Asset allocation is a method of diversifying your investments to help you work toward the highest rate of return for the amount of risk you are willing to accept. Since no one can predict what will happen tomorrow, you need a way of investing your money to pursue your long-term goals. Rather than focusing on current market conditions and the short-term outlook, you need a strategy that is based on what stage of life you are at and how many years you are from starting your retirement.
Asset allocation is based on two simple concepts. First, different asset classes—stocks, bonds, and cash—react differently under the same economic conditions. For example, stocks tend to do well when inflation is low and interest rates are dropping. Bonds tend to perform well when the economy is slowing down, and the price of stocks may be falling. And cash, while not a growth asset, can act as an anchor when both stocks and bonds are performing poorly.
Second, certain asset classes perform better over time than others. As you know by now, stocks and stock funds have historically outperformed over the long-term but have the highest degree of short-term volatility. Bonds or bond funds with short-term maturities typically show less price volatility to changing interest rates than bonds with longer maturities.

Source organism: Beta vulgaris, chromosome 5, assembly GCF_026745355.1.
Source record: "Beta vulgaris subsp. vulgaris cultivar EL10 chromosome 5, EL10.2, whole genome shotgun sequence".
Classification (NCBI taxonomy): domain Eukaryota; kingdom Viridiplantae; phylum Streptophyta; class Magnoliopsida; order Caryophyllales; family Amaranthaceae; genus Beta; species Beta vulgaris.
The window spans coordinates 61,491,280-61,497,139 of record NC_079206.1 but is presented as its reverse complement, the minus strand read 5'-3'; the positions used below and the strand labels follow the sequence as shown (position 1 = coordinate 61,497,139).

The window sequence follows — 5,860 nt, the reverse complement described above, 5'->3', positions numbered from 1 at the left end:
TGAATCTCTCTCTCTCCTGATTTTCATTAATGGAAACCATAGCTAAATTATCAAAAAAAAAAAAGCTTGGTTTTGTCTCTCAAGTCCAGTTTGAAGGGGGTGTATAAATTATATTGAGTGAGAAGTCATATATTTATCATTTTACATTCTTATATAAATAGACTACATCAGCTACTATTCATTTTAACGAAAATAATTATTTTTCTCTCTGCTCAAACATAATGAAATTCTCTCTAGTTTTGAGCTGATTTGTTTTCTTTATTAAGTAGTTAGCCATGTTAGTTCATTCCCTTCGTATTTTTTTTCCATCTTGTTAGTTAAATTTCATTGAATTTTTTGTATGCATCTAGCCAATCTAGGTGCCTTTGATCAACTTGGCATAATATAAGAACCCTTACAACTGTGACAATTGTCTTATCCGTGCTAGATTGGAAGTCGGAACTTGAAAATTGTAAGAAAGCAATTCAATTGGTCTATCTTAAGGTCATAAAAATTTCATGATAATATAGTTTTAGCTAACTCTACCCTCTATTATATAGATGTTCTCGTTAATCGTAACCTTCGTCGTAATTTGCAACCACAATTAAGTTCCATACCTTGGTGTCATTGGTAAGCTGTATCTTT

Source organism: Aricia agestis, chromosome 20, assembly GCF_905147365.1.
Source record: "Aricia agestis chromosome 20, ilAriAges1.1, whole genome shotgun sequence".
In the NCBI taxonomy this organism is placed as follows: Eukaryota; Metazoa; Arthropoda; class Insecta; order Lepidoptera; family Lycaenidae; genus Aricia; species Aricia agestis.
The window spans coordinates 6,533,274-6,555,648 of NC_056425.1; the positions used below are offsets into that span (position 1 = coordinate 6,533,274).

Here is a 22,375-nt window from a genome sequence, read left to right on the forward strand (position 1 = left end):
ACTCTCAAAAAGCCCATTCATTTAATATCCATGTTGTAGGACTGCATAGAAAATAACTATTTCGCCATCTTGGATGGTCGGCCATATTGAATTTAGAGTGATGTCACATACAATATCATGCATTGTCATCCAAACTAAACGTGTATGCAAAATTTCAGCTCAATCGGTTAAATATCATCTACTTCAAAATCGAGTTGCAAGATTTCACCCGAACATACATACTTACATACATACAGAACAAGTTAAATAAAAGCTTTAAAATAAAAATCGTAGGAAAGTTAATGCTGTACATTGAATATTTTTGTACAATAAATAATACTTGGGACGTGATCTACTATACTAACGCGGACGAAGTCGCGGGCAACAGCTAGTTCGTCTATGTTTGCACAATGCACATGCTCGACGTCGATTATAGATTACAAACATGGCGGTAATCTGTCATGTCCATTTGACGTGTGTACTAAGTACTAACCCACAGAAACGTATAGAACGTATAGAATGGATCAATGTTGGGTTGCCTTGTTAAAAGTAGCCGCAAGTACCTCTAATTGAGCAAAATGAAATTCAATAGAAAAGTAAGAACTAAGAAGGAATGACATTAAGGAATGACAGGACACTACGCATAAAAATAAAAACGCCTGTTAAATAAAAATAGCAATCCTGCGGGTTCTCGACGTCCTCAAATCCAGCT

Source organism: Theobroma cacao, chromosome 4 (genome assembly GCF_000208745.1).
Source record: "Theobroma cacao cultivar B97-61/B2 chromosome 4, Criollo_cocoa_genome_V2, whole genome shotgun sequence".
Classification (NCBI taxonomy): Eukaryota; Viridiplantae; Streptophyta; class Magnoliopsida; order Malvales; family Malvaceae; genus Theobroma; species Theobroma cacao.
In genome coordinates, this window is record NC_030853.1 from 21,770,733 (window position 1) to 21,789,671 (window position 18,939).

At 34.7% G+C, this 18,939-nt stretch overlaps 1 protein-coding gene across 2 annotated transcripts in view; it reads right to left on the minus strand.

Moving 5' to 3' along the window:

Here's the basic point: By selecting a combination of stock and bond funds, you smooth out the short-term volatility—the ups and downs of the markets—while seeking to achieve your long-term results. Since each asset class has historically achieved certain rates of return over certain periods of time, we can assume certain combinations—ratios of stocks, bonds, and cash—will produce certain long-term results based on past performance, although actual results will vary and cannot be guaranteed.
IMPORTANT NOTE: Although asset allocation strategies seek to minimize short-term volatility, they do not protect against loss in a declining market. Past performance is no guarantee of future results. Stock and mutual fund investing involves risk, including possible loss of principal. Bonds are subject to market and interest rate risk if sold prior to maturity. Bond values will likely decline as interest rates rise and bonds are subject to availability and change in price.